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Improved method for capturing proteins holds promise for biomedical research

Antibodies are the backbone of the immune system—capable of targeting proteins associated with infection and disease. They are also vital tools for biomedical research, the development of diagnostic tests and for new therapeutic remedies.

Producing antibodies suitable for research however, has often been a difficult, costly and laborious undertaking.

Now, John Chaput and his colleagues at the Biodesign Institute at Arizona State University have developed a new way of producing antibody-like binding agents and rapidly optimizing their affinity for their target proteins. Such capture reagents are vital for revealing the subtleties of protein function, and may pave the way for improved methods of detecting and treating a broad range of diseases.

The team's results appear in today's issue of the journal ChemBioChem.

Antibodies are Y-shaped structures, capable of binding in two or more places with specific target proteins. Synthetic antibodies are much simpler forms that attempt to mimic this behavior. As Chaput explains, creating affinity reagents with strong binding properties can be accomplished by combining two weak affinity segments on a synthetic scaffold. The resulting affinity reagent, if properly constructed, can amplify the binding properties of the individual segments by two or three orders of magnitude.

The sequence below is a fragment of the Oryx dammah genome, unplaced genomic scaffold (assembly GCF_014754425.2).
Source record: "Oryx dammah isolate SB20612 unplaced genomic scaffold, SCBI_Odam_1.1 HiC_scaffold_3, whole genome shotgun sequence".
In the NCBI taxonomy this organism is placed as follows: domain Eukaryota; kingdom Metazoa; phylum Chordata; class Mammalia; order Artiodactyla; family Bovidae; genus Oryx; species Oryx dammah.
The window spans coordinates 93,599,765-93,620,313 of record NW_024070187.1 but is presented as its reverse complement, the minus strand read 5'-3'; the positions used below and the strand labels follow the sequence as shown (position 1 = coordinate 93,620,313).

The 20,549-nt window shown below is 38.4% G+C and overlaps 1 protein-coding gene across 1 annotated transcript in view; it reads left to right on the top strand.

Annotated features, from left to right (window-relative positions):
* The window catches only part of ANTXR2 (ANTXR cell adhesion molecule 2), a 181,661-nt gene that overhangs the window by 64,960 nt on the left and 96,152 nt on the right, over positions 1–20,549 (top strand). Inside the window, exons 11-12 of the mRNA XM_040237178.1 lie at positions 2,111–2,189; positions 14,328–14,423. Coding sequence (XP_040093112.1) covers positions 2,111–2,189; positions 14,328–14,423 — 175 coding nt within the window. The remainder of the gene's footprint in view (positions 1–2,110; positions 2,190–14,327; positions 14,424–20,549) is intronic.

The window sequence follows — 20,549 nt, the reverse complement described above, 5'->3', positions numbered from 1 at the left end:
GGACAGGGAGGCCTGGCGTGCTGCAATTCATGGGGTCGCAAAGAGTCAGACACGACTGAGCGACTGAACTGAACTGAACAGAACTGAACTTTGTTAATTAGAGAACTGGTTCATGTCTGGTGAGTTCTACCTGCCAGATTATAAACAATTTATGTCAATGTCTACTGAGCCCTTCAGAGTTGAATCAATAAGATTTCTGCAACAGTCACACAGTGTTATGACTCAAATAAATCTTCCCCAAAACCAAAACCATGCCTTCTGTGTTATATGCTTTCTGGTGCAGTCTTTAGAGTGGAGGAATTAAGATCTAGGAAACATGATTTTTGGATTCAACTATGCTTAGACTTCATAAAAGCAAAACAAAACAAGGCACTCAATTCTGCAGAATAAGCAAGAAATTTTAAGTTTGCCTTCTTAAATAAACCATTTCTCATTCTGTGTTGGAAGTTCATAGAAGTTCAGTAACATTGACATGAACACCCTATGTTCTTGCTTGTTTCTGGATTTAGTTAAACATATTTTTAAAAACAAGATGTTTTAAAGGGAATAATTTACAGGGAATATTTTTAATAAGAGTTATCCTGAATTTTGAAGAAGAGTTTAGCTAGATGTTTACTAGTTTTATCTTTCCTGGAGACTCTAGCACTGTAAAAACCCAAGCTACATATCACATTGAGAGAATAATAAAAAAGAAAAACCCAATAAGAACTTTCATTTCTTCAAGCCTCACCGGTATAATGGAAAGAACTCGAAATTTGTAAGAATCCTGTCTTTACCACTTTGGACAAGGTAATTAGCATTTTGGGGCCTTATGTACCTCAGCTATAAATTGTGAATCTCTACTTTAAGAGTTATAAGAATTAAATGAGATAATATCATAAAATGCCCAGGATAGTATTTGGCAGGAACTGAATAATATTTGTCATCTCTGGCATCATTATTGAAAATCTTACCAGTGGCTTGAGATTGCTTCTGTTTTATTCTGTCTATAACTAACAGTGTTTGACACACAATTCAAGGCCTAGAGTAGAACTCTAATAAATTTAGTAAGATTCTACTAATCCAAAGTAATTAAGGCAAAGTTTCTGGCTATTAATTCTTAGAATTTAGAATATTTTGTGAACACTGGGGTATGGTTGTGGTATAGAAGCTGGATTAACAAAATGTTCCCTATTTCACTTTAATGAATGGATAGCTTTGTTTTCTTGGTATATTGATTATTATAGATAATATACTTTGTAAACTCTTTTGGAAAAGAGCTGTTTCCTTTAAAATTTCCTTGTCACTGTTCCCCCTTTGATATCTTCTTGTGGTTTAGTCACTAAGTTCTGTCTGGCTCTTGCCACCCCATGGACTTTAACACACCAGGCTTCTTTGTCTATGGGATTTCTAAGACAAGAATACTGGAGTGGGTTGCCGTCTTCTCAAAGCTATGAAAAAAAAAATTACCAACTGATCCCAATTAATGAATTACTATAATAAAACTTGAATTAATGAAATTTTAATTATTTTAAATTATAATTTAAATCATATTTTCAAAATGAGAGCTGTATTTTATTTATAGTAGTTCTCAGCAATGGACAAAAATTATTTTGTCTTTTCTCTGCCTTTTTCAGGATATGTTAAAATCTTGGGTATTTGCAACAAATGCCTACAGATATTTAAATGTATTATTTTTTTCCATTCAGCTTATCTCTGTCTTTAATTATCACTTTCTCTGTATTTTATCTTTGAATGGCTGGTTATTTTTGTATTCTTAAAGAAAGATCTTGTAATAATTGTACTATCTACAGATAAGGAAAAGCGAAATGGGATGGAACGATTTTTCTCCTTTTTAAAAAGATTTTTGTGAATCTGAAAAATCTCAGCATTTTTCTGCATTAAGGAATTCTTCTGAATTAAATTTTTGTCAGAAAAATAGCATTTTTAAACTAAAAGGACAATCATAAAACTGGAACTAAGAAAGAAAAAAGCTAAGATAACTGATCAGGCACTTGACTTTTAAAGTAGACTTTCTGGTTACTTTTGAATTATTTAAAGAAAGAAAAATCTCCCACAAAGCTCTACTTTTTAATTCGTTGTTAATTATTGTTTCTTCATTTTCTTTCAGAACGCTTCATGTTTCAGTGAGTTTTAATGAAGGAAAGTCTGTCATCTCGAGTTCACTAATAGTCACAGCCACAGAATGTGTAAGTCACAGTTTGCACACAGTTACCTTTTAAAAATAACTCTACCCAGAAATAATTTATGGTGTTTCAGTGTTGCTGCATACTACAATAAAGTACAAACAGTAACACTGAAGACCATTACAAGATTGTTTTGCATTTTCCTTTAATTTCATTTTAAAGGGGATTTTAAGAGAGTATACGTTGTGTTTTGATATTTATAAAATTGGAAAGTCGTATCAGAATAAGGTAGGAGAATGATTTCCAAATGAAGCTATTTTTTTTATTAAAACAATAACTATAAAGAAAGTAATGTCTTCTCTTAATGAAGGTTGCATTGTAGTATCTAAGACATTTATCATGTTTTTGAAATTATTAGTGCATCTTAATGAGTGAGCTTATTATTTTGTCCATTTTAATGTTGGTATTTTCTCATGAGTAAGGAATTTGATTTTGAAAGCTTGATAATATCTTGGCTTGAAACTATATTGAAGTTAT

"This dramatic change in affinity has the ability to transform ordinary molecules into a high affinity synthetic antibody," Chaput says. "Unfortunately, the chemistry used to make these reagents can be quite challenging and often requires a lot of trial-and-error. With NIH funding, my group has reduced the complexity of this problem to simple chemistry that is user friendly and easily amenable to high throughput automation. Such technology is absolutely necessary if we want to compete with traditional monoclonal antibody technology. "